France’s maverick of the midway may make a healthy living from carny concessions, but he isn’t one to make many concessions of his own. Campion’s fight to set up his imperilled Champs Elysées Christmas market for a 10th year running has gone down to the wire after he filed an administrative tribunal appeal against the city's decision to cancel it.
The influential funfair tycoon also assembled enough carny cronies with lorries to disrupt traffic in go-slow operations around Paris to protest the perceived slight and called Mayor Anne Hidalgo “mentally deranged” on French television. Paris city government has essentially argued that the attraction, a 240-stall operation that organisers say draws 15 million visitors every year, is too downmarket for what the French capital touts as “la plus belle avenue du monde”.
Stocky and mustachioed, the colourful Campion is known for a personality the size of La Grande Roue, the 70-metre-tall Ferris wheel he has installed more or less legally on Paris’s Place de La Concorde for 25 years.
But Campion likely established his legend in 1985, when he and a crew of fairground companions occupied the Tuileries Gardens one December night on the strength of a forged letter purporting the authorisation of then culture minister Jack Lang. Police and government officials would intervene, but Campion ultimately won his battle for the lush space on the rue de Rivoli. To this day, 32 years on, Campion’s Tuileries Gardens funfair remains a fixture of the picturesque central Paris gardens, its giant hairy gorilla facing the Louvre Museum beyond, a whimsical provocation astride the midway’s flume ride.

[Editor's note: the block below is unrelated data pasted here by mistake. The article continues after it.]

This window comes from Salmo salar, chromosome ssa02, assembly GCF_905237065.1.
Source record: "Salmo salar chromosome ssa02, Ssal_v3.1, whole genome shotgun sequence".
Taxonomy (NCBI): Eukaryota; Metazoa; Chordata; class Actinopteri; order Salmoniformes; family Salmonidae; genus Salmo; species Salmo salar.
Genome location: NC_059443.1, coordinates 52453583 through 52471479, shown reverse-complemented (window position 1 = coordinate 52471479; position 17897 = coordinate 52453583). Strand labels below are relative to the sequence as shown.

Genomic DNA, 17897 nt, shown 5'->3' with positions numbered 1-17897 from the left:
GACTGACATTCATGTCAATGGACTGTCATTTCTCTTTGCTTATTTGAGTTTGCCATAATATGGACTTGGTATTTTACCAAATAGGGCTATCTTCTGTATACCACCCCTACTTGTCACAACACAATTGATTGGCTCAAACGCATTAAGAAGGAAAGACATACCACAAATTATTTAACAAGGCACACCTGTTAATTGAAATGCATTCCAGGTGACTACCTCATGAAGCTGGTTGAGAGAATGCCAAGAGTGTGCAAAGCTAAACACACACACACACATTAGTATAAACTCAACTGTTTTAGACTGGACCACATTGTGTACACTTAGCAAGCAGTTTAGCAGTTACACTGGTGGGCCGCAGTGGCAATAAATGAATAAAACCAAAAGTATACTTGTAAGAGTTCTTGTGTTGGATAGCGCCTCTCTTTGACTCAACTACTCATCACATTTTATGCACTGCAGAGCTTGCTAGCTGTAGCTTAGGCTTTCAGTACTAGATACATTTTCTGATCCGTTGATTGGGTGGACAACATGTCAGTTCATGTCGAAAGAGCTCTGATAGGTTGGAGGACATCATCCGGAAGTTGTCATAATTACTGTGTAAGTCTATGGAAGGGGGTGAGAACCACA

In a testament to the self-made provocateur’s talent for winning friends and influencing people, the same Lang whose permission Campion faked would later pen an authentic preface to Campion’s 2009 autobiography.
Muscling into the picture and taking questions later has been Campion’s trademark throughout a long and storied career. Just this month, despite City Hall’s decision to shut down his Christmas market, police had to foil attempts by Campion’s crew to set up on the Champs Elysées regardless. “How do labourers do it in a factory? They occupy the factory and then they debate,” he told CNEWS recently.
“My factory, my life, is the funfair,” he told Paris Match last year. “For as far back as I can recall, it was always my world, with its joys and its pain.”
Born into a family of fairground workers in 1940, Campion was only 3 years old when he lost his mother to a Nazi shell and became a ward of the state. Like others in the traveller community, Campion’s father had been deported from occupied France and imprisoned in Nazi Germany.
Reunited after the war, the young Campion would help his father working on the fairgrounds, but he ultimately left home at 14. As an industrious teenager, he would save enough money to buy a lottery business for his ailing father and a French fry stand and fairground ride for himself. He set up shop at 17, selling fries outside the Tuileries Gardens. From a young age, he would become a leader among funfair workers and a spokesman at only 25 in their winning fight to keep Paris’s Foire du Trône (at one end of the Bois de Vincennes) from migrating to the suburbs.